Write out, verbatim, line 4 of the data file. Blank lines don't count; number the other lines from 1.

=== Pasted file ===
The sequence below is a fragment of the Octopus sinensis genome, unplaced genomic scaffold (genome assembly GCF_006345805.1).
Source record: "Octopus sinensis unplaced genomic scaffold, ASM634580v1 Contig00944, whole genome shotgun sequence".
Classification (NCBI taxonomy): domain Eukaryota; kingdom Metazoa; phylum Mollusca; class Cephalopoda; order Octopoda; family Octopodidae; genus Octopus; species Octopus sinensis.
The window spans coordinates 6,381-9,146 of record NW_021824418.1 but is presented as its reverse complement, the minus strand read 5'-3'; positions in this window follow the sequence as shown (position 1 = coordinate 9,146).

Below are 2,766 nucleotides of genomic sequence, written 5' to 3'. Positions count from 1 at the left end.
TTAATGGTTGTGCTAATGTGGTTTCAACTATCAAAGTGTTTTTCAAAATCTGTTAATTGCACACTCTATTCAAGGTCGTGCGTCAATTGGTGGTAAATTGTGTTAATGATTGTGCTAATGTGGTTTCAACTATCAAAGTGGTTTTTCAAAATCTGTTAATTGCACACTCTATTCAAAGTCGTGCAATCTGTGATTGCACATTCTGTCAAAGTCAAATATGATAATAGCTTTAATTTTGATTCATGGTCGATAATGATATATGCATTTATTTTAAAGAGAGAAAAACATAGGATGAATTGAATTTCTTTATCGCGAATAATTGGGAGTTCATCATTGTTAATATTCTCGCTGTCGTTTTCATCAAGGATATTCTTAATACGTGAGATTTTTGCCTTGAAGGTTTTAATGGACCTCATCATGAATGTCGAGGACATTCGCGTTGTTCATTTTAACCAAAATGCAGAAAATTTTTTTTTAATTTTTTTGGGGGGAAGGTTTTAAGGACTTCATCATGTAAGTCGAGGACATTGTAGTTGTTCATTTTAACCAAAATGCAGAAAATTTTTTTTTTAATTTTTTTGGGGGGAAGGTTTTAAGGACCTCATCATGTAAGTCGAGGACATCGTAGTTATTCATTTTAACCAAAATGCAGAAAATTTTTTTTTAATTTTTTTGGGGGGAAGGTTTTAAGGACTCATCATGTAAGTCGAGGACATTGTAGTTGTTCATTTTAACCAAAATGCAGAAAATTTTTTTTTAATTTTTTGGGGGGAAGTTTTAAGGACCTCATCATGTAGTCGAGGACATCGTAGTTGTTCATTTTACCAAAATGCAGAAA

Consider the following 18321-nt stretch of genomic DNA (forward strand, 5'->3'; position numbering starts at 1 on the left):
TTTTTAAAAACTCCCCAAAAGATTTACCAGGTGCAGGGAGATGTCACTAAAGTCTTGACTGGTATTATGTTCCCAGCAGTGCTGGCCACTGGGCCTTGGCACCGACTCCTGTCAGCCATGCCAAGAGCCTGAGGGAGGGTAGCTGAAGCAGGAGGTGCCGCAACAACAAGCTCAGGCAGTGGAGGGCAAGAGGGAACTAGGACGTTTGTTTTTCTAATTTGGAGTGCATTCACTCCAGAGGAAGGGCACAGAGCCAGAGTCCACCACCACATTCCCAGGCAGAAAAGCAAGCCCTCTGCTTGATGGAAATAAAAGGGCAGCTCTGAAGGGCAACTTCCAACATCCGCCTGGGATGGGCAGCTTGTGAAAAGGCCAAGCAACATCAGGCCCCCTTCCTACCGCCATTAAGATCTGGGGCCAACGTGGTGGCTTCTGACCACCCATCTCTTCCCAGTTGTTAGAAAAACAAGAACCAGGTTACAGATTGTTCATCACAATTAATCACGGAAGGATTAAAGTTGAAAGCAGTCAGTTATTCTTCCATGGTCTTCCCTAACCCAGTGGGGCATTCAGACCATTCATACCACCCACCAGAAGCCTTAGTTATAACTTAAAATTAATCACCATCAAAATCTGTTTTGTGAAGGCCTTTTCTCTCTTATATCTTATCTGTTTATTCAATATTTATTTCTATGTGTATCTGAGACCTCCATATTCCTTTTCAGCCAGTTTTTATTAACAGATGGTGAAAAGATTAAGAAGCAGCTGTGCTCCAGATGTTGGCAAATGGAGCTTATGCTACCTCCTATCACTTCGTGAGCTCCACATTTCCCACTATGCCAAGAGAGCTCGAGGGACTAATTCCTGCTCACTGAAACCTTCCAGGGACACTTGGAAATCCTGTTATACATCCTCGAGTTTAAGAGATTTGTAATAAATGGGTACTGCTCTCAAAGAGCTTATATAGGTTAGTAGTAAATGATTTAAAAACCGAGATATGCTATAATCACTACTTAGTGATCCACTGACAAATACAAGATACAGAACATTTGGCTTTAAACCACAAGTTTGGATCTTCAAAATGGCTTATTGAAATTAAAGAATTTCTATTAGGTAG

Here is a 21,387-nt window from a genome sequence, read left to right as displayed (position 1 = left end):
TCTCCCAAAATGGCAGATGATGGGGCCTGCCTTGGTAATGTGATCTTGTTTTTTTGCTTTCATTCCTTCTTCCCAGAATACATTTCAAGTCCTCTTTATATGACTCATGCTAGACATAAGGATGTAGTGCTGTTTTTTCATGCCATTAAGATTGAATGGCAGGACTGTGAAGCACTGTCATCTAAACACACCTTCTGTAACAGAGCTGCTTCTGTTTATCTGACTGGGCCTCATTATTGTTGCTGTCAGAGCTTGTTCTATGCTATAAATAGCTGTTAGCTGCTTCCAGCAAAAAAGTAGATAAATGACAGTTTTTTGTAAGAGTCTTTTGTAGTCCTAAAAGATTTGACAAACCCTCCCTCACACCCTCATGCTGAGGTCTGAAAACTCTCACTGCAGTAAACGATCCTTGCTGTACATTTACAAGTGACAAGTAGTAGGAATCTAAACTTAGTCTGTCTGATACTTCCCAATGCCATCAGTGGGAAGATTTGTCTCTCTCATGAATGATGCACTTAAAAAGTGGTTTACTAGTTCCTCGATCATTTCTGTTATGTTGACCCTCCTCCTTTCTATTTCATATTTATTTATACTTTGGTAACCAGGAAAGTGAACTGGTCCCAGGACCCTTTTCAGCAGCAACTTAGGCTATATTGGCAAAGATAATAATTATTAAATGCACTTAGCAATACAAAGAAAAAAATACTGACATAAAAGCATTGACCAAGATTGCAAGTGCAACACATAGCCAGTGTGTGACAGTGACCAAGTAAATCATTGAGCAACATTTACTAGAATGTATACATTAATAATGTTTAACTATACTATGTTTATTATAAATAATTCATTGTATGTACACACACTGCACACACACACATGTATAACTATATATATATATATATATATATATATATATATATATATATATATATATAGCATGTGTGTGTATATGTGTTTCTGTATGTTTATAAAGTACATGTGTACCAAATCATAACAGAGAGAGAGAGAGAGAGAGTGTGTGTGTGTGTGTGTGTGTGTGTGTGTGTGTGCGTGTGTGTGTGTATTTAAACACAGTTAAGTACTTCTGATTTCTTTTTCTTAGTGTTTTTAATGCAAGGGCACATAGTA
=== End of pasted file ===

The window spans coordinates 6,381-9,146 of record NW_021824418.1 but is presented as its reverse complement, the minus strand read 5'-3'; positions in this window follow the sequence as shown (position 1 = coordinate 9,146).